The damping of sound during its transmission over the chest wall was measured in humans in order to establish whether the heart sounds spread in two-dimensions over the chest wall from their auscultatory areas, or in three-dimensions directly from their origins deep in the body.
The damping of frequencies from 50 to 400 cycles/sec in soft tissues and ribs can be predicted by an equation which consists of a geometrical term and a term due to viscous damping.
The term which represents the viscous damping in the soft tissues and ribs of the chest wall is proportional to the square root of the frequency.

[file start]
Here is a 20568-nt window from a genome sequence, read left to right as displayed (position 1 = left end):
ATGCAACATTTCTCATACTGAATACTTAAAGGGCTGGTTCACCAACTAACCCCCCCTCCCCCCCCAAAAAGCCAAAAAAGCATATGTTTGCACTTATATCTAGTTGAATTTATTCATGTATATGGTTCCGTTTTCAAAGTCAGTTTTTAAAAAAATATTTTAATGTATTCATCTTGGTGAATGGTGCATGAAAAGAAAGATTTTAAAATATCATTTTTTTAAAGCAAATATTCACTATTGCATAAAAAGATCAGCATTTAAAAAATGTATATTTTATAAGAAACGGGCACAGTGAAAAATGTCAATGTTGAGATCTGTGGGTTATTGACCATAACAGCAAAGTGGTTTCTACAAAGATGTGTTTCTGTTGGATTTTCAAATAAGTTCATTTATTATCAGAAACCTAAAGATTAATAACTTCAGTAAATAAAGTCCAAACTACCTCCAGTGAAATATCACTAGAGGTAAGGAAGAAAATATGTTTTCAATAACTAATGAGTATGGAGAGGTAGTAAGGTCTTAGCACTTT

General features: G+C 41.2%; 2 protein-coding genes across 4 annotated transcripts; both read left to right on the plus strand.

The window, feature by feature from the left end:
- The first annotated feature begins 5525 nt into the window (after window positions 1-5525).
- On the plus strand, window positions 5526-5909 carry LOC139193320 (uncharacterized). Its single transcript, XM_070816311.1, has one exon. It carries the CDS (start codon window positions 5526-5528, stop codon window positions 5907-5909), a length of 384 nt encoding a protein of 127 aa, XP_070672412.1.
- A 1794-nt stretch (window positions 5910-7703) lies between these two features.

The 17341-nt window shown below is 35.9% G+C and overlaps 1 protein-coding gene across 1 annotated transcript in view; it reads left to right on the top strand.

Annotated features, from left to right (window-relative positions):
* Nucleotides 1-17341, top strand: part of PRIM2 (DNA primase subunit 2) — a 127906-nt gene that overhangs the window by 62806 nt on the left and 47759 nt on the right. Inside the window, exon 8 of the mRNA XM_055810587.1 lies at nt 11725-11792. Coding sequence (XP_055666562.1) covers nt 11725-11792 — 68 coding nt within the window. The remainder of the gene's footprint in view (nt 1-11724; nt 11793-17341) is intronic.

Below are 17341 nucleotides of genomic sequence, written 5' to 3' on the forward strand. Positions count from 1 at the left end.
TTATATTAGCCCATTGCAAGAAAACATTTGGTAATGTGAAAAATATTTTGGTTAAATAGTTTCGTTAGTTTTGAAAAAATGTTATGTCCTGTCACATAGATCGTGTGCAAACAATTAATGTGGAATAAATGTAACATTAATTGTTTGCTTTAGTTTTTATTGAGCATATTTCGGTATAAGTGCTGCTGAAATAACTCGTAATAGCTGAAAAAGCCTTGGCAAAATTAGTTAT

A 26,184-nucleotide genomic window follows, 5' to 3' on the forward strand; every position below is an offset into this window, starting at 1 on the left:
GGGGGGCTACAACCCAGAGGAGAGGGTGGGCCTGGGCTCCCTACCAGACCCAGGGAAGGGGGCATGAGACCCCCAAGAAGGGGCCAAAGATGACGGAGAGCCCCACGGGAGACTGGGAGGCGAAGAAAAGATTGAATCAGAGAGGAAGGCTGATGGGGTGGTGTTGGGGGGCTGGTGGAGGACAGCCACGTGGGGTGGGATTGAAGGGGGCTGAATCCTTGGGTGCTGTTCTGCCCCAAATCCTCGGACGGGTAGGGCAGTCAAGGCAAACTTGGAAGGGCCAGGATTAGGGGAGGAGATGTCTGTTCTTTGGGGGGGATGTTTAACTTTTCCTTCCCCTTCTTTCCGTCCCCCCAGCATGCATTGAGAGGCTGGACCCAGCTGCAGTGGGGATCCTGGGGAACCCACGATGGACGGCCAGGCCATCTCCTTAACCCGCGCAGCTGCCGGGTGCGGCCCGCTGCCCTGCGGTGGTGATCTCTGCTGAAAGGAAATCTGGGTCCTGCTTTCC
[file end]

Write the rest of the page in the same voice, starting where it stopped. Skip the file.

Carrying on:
The value of the geometrical term suggested that the intensity of the sounds was inversely proportional to the distance travelled, rather than inversely proportional to the square of the distance travelled. The former relationship would apply if the sound travels in a two-dimensional plane of material rather than in a three-dimensional volume. This is consistent with our earlier finding that the heart sounds travel from the heart to their auscultatory areas on the chest and from there over the chest surface.
For frequencies under 100 cycles/sec, the chest wall appears to be homogenous. For frequencies above 100 cycles/sec, the damping is much less for transmission over the sternum than for transmission elsewhere on the precordium.
- Received May 6, 1963.
- © 1963 American Heart Association, Inc.